Kudankulam: Protesters near the Kudankulam nuclear plant in Tamil Nadu reportedly jumped into the sea after the police fired tear gas in an attempt to control the large demonstration. In neighbouring Tuticorin district, one person was reportedly killed when police fired into a crowd of fishermen in who were protesting against the nuclear plant.
Reacting to the protests, Home Minister Sushil Kumar Shinde said today,
"Foreign NGOs are supporting the Kudankulam protests. Nuclear energy is
clean energy." In February, the Prime Minister too had blamed foreign
NGOs for inciting and funding the Kudankulam protests.
Today, fuel was to be loaded in the first of two 1,000 megawatt reactors, enabling it to start producing power.
Nearly 1,000 people were heading to the plant by marching along the seashore in the Tirunelveli district, a route that surprised the police. The tear gas was fired when the protesters were just half a kilometre from the controversial plant which has been opposed by villagers and fishermen who remain unconvinced by assurances from experts and the government about security measures.
Defying prohibitory orders, the protesters refused to disperse from the sea shores, 500 metres away from the Kudankulam Nuclear Power project, despite repeated pleas by top police and district officials. Activists have cited the Fukushima disaster in Japan, triggered by a tsunami last year, to draw parallels about the dangers of a nuclear plant in this coastal part of India.
So far, the village of Idinthakarai had served as the base camp and protest site for the activists and villagers. The campaign has been led by SP Udhayakumar who heads the People's Movement Against Nuclear Energy. The villagers and activists want the government to immediately close the plant.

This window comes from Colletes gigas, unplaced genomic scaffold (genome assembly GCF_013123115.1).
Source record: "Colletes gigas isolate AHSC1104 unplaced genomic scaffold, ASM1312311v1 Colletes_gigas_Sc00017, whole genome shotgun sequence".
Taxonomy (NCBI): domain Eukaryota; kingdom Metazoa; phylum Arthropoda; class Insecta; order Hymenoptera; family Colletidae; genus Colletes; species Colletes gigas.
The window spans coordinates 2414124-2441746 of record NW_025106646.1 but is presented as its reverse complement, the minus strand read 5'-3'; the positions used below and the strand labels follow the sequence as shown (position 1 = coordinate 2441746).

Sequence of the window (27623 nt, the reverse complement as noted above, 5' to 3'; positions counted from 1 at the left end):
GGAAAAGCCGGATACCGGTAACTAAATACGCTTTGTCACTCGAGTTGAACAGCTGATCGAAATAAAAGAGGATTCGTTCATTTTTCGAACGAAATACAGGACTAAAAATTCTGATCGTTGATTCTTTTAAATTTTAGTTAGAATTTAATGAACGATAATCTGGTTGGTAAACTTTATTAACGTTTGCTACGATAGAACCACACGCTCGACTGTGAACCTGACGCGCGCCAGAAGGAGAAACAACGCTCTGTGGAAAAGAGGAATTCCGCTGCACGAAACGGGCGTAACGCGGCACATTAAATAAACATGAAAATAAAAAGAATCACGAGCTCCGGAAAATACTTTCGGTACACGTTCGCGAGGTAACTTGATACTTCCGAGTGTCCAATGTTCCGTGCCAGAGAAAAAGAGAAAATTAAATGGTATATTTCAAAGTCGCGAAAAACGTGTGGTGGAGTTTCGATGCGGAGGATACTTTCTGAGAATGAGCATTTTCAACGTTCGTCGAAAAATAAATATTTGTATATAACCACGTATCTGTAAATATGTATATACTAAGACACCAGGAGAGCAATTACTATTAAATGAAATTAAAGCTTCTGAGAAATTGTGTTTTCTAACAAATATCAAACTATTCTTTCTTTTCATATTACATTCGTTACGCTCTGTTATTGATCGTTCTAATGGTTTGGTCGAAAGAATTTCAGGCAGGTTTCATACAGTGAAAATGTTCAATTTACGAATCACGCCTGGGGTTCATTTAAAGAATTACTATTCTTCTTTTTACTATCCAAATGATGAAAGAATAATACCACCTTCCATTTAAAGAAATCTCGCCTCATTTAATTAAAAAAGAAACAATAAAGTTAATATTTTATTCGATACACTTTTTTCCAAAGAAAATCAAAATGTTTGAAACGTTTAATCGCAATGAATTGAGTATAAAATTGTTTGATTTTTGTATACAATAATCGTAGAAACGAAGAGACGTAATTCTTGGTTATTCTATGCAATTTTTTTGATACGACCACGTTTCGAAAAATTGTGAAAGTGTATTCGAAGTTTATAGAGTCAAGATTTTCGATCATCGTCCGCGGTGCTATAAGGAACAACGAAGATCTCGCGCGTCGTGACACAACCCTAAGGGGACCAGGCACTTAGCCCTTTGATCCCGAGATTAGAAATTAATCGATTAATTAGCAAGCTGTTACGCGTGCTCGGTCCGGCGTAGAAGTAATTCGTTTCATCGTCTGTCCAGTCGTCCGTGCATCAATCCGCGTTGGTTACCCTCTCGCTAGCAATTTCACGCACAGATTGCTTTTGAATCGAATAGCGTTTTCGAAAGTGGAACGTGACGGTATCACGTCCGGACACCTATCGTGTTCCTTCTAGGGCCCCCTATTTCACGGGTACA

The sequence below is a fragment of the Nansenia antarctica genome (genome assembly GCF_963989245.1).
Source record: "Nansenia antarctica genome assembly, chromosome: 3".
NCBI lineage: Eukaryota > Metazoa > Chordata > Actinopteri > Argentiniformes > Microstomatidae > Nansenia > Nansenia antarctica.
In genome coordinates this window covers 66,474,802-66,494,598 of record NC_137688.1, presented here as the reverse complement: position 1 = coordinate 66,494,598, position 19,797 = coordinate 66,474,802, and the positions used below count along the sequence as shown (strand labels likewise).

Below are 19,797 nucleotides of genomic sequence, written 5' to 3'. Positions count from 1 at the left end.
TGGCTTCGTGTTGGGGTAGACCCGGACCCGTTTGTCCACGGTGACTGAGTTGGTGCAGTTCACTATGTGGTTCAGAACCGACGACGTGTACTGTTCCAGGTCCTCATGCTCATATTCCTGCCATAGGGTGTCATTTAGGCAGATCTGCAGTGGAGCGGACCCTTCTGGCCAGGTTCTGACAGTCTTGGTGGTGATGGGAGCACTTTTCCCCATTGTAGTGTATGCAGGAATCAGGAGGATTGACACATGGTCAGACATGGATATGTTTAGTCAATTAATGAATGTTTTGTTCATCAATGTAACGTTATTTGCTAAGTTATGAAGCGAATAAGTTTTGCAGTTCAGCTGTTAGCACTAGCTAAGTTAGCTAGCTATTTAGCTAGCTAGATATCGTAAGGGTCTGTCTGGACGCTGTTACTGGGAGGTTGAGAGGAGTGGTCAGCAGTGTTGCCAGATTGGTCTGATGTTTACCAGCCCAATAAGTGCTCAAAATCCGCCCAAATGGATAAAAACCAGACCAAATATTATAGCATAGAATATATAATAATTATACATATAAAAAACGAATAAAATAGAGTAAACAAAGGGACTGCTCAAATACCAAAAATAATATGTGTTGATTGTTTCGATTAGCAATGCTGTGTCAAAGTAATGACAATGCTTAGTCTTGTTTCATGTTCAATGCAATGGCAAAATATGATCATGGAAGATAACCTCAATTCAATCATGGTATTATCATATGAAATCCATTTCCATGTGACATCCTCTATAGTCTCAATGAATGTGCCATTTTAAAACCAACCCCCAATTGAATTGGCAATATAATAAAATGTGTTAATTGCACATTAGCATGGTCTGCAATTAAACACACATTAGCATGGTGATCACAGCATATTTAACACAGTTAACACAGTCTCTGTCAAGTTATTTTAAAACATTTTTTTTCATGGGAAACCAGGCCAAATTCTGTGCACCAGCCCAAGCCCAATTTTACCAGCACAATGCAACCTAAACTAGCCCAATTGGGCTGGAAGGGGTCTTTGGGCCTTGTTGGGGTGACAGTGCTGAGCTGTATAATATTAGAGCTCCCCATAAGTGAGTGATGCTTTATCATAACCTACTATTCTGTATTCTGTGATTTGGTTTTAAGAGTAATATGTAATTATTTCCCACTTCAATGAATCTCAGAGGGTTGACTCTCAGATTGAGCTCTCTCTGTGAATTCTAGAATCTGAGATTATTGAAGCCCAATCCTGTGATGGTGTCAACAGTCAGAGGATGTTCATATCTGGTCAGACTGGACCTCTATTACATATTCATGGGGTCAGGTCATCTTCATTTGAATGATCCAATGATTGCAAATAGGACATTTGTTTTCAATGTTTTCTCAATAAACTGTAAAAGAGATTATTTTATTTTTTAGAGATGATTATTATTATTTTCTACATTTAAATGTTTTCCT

Mr Udhayakumar was warned yesterday that he would be arrested along with many others if he went ahead with today's rally. 5000 policemen have been posted around the plant.
Commissioning the first unit at the atomic plant was cleared by a recent inspection conducted by the Atomic Energy Regulatory Board (AERB). After intense protests last year, Tamil Nadu Chief Minister J Jayalalithaa wrote to the PM to suspend all operations at the atomic project. However, after experts said that the plant has world-class safety features, she did a U-turn and has since been demanding that all the power generated by Kudankulam must be made available for Tamil Nadu.
During the peak of the protests last year, engineers and scientists had to be given police escorts to enter the Indo-Russian plant.
(With inputs from Agencies)
Story first published:
September 10, 2012 12:01 IST